Appeal from the September 11, 2008, memorandum decision and order of the United States District Court for the Eastern District of New York (Brian Cogan, J.) granting defendants summary judgment. The district court held that Engquist v. Oregon Dep't of Agriculture, 553 U.S. 591 (2008), barred all class-of-one claims based on discretionary state actions. We disagree and hold Engquist does not bar the claims at issue here. We also reverse the district court's finding that the record contained sufficient admissible evidence to raise a question of material fact. We therefore affirm the grant of summary judgment to defendants, albeit on different grounds than below.
The opinion of the court was delivered by: Pooler, Circuit Judge
Before: CALABRESI, POOLER, and CHIN, Circuit Judges.
This case presents a class-of-one equal protection claim by plaintiff Analytical Diagnostic Labs, Inc. ("ADL"). ADL alleges that defendants - employees of the New York State Department of Health ("DOH") - intentionally and maliciously subjected ADL to an intense and unwarranted degree of regulatory scrutiny. ADL appeals from the September 11, 2008 memorandum decision and order of the United States District Court for the Eastern District of New York (Cogan, J.). The district court, relying on the Supreme Court's decision in Engquist v. Oregon Dep't of Agriculture, 553 U.S. 591 (2008), found ADL's claims barred because ADL could not show the alleged differential treatment resulted from non-discretionary state action. We find the district court's reading of Engquist overbroad and reverse that part of the opinion. We also disagree with the district court's conclusion that ADL presented sufficient evidence to demonstrate it was treated differently from other similarly situated entities. We therefore affirm the grant of summary judgment, albeit on different grounds.
ADL is a privately owned clinical testing laboratory that serves nursing homes and similar facilities in the New York City area. It is regulated by DOH, and New York state law requires that all clinical laboratories obtain permits annually to continue operating. N.Y. Pub. Health §§ 574-75. Permits are issued only upon a DOH finding that the laboratory is "competently staffed and properly equipped, and will be operated in the manner" required by law. N.Y. Pub. Health § 575(2). Permits cannot issue until "the laboratory has been inspected and has corrected any deficiencies found." 10 N.Y. Comp. Codes R. & Regs. § 58-1.1(a)(2). In addition, a lab may hold a permit to perform a given category of testing only if the laboratory director holds a certificate of qualification ("CQ") in that category of testing. N.Y. Pub. Health §§ 572, 575(2). CQs are granted for initial terms of two years, and may be renwed for subsequent two-year terms.
ADL began operating approximately 20 years ago, and until 2000, ADL passed its DOH inspections without major deficiencies being noted. In July 2000, the DOH began conducting far more frequent surveys of ADL, as often as every six months, which DOH asserted was necessary because of the number of deficiencies found at the laboratory and ADL's failure to implement a plan of correction.
In late 2003, DOH began investigating allegations that ADL was illegally performing forensic toxicology. ADL did perform some toxicology testing for at least one of its clients, but its laboratory reports clearly stated that specimen analysis was performed without any chain-of-custody handling, and thus test results were not to be used for legal or evaluation purposes. ADL alleges other laboratories, including Quest Diagnostics and LabCorp, used nearly identical disclaimers on similar toxicology testing. DOH brought charges against ADL for improper forensic testing in 2005. Those charges were settled, with ADL admitting no wrongdoing but paying a $3,000 civil penalty.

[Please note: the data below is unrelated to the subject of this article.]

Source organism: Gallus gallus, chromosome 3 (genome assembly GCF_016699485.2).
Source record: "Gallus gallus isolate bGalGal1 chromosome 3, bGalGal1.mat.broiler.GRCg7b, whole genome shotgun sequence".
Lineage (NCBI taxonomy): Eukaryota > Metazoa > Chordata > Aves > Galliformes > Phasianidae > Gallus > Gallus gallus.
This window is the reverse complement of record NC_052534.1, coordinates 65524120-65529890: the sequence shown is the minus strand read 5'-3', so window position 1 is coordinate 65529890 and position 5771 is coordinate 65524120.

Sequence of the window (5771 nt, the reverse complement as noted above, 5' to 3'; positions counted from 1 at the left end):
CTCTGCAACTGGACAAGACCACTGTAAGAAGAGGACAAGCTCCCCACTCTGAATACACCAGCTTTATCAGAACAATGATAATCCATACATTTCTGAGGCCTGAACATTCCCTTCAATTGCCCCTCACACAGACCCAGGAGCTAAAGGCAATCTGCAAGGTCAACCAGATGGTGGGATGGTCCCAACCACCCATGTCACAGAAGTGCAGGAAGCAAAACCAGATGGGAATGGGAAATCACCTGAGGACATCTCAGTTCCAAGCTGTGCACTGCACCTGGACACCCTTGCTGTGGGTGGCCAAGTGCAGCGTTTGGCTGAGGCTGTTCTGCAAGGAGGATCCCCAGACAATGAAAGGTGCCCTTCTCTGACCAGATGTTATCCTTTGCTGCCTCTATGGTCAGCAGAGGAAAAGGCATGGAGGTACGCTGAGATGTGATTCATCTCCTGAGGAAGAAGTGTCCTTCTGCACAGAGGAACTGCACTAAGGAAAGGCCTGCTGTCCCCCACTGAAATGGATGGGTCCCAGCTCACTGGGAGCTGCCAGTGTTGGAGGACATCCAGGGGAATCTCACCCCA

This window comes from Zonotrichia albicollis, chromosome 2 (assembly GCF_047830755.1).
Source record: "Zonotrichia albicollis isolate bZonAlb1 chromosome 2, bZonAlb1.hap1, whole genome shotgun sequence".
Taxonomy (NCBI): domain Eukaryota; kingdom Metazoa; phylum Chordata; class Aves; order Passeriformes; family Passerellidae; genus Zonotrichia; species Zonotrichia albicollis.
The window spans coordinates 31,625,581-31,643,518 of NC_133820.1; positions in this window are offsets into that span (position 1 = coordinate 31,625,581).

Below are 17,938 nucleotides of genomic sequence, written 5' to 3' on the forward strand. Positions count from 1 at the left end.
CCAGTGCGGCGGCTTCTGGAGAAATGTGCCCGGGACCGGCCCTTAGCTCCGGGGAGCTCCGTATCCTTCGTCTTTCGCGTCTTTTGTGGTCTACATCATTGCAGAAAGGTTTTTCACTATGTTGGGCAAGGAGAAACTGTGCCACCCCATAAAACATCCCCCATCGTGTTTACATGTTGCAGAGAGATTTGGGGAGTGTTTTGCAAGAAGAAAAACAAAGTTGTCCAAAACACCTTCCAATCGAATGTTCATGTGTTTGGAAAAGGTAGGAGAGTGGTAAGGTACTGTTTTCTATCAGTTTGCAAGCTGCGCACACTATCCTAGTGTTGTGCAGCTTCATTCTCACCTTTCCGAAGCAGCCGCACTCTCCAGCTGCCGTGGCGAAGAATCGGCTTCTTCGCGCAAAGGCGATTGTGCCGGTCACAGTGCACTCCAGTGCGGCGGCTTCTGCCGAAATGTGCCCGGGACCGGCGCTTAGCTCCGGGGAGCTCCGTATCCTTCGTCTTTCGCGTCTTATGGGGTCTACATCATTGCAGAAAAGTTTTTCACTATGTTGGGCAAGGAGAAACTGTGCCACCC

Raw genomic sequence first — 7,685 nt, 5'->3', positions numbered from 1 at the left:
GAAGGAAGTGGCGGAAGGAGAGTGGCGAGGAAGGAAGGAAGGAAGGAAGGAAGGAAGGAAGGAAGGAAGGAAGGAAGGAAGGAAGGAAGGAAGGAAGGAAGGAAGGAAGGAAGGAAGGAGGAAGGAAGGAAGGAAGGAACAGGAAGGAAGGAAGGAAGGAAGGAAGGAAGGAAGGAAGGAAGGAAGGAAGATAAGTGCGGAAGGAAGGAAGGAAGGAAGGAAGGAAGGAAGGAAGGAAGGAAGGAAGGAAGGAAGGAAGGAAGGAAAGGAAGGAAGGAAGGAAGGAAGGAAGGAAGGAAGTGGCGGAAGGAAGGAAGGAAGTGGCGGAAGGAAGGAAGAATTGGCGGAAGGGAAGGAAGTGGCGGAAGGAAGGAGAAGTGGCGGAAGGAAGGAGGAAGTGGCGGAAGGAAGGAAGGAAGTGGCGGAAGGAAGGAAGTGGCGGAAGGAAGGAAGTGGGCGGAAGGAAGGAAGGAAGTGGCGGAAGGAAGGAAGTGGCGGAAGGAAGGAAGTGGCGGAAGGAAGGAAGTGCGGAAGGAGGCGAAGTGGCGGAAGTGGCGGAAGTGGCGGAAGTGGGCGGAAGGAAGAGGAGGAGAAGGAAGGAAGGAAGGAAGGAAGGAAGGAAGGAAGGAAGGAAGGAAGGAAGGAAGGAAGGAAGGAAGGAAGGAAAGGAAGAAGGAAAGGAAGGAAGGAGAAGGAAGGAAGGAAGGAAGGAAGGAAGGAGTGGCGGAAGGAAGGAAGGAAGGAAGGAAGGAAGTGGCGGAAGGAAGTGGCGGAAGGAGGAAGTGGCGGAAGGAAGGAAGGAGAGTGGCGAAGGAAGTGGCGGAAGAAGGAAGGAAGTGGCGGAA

DOH's in-depth scrutiny of ADL continued from 2004 through 2007. Defendant Betty Kusel, director of regulatory affairs at DOH, scheduled numerous surveys and investigations of ADL. Kusel deliberately scheduled at least two of these investigations to fall on Jewish holidays, when she knew ADL's principals, observant Jews, would be out of the office. Kusel told defendant Stephanie Shulman that the absence of ADL's principals would give DOH an opportunity to search for specific paperwork.
On August 2, 2006 -- the eve of a Jewish holiday -- DOH employees arrived at ADL unannounced and stationed an investigator at a side entrance with a video camera, "in hopes of capturing any fleeing personnel." DOH investigators also questioned Pakistani-born ADL employees about their citizenship and immigration status, and whether their families were legally in the United States.
During the same time period, DOH refused to renew ADL's operating permit, instead issuing a series of letters under the State Administrative Procedure Act ("SAPA"). These letters functioned in lieu of an operating permit. ADL's lab directors also began experiencing problems with renewals of their CQs.
In August, 2004, Dr. Kumaranayagam Balakrishnan, ADL's longtime lab director, submitted a renewal application for his CQ. Kusel advised him that his CQ renewal was being delayed because of the ongoing forensic investigation. In March 2006, DOH threatened to charge Dr. Balakrishnan personally for illegal forensic testing, even though ADL already had settled those charges. Dr. Balakrishnan resigned from ADL in April 2006. Even after his resignation, he faced trouble renewing his CQ. An August 22, 2006 email from Kusel to a DOH staffer stated that Dr. Balakrishnan had two choices: "admit to not fulfilling duties as a director because he is incompetent or unwilling to comply... [or] he can fall on our mercies that the owners of ADL did not allow him to fulfill his duties - at which point we may be willing to show some leniency." On December 4, 2006, Kusel ...